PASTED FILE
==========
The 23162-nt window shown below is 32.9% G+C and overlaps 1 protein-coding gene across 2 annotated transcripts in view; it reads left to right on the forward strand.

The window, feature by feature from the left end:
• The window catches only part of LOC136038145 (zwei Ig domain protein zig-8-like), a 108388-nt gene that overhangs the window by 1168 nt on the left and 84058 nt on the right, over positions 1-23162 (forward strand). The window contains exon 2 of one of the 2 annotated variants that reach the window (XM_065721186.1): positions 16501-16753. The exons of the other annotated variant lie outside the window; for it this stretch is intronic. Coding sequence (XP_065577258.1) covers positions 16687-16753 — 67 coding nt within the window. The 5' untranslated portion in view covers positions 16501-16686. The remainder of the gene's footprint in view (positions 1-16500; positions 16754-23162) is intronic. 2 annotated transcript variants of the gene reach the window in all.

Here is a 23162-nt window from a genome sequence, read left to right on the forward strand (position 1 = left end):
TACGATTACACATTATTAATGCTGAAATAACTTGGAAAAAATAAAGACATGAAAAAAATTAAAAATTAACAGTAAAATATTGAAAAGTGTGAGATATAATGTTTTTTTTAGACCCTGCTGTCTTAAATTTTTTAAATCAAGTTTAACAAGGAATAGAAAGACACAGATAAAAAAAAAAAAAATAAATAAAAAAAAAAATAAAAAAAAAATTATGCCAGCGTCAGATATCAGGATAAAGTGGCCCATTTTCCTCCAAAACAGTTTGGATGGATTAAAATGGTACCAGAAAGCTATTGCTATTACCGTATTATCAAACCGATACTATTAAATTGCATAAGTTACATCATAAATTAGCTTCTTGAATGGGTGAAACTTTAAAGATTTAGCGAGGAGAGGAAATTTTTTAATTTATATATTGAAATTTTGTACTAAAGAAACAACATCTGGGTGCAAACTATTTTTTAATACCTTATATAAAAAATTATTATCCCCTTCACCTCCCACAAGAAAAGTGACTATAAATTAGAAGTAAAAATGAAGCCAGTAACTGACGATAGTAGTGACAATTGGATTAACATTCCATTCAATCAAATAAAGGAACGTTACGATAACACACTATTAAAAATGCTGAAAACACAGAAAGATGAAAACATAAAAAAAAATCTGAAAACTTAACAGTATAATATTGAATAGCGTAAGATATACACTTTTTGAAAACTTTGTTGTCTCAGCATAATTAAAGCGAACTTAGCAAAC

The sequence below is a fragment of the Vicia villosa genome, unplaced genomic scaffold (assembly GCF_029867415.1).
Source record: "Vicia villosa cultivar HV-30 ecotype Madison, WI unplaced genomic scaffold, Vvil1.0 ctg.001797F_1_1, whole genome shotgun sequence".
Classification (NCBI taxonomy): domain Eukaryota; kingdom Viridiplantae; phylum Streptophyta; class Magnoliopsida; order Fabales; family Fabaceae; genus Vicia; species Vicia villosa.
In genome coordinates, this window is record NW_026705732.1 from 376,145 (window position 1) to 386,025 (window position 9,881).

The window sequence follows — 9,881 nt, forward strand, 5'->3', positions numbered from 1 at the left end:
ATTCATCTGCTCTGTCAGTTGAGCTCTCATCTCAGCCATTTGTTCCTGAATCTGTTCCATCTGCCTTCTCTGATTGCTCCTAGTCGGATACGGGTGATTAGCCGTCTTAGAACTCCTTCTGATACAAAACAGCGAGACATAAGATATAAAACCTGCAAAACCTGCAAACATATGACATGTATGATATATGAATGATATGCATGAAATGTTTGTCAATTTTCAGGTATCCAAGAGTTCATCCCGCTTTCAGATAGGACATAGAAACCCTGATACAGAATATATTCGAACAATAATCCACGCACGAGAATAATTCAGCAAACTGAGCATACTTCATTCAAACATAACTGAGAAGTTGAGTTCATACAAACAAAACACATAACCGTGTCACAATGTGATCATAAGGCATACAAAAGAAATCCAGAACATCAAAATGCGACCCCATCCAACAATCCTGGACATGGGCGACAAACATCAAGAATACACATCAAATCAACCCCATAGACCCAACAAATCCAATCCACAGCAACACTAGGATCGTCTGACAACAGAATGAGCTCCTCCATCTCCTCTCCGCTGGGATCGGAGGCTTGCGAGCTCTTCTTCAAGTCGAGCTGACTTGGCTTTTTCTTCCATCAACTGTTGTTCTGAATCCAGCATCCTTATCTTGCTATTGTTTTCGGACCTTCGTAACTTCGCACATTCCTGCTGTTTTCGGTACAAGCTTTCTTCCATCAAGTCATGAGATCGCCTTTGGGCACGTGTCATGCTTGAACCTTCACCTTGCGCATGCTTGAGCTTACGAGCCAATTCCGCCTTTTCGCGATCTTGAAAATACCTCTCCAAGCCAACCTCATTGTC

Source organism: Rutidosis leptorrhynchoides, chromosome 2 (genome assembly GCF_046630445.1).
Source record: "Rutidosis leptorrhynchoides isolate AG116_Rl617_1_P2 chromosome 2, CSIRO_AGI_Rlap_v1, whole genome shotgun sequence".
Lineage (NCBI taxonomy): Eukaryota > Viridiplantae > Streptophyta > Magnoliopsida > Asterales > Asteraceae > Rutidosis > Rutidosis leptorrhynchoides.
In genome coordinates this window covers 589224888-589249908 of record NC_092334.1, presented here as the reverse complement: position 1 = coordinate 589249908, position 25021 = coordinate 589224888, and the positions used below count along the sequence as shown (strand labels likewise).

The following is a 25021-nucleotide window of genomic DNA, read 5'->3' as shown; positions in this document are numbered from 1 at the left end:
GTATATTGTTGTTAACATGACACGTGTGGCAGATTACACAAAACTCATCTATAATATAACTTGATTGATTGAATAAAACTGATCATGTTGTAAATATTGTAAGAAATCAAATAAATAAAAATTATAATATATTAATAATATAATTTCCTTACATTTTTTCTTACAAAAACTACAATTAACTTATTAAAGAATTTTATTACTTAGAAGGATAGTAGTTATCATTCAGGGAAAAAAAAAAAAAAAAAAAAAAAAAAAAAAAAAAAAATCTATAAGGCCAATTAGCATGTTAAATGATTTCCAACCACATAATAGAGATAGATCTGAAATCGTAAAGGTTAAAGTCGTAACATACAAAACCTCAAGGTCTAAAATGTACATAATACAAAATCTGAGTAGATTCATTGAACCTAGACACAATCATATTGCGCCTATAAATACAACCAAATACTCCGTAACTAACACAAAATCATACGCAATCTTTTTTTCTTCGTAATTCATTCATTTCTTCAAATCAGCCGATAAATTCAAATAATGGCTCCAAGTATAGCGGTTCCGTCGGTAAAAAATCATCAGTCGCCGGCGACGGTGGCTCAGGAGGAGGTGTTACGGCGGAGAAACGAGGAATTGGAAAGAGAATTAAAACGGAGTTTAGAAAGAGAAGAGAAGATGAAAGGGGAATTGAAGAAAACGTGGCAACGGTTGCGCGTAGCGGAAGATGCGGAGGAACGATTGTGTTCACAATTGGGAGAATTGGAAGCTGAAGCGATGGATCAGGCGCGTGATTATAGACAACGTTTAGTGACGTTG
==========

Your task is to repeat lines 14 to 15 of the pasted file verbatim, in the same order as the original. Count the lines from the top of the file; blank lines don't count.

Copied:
Lineage (NCBI taxonomy): Eukaryota > Viridiplantae > Streptophyta > Magnoliopsida > Asterales > Asteraceae > Rutidosis > Rutidosis leptorrhynchoides.
In genome coordinates this window covers 589224888-589249908 of record NC_092334.1, presented here as the reverse complement: position 1 = coordinate 589249908, position 25021 = coordinate 589224888, and the positions used below count along the sequence as shown (strand labels likewise).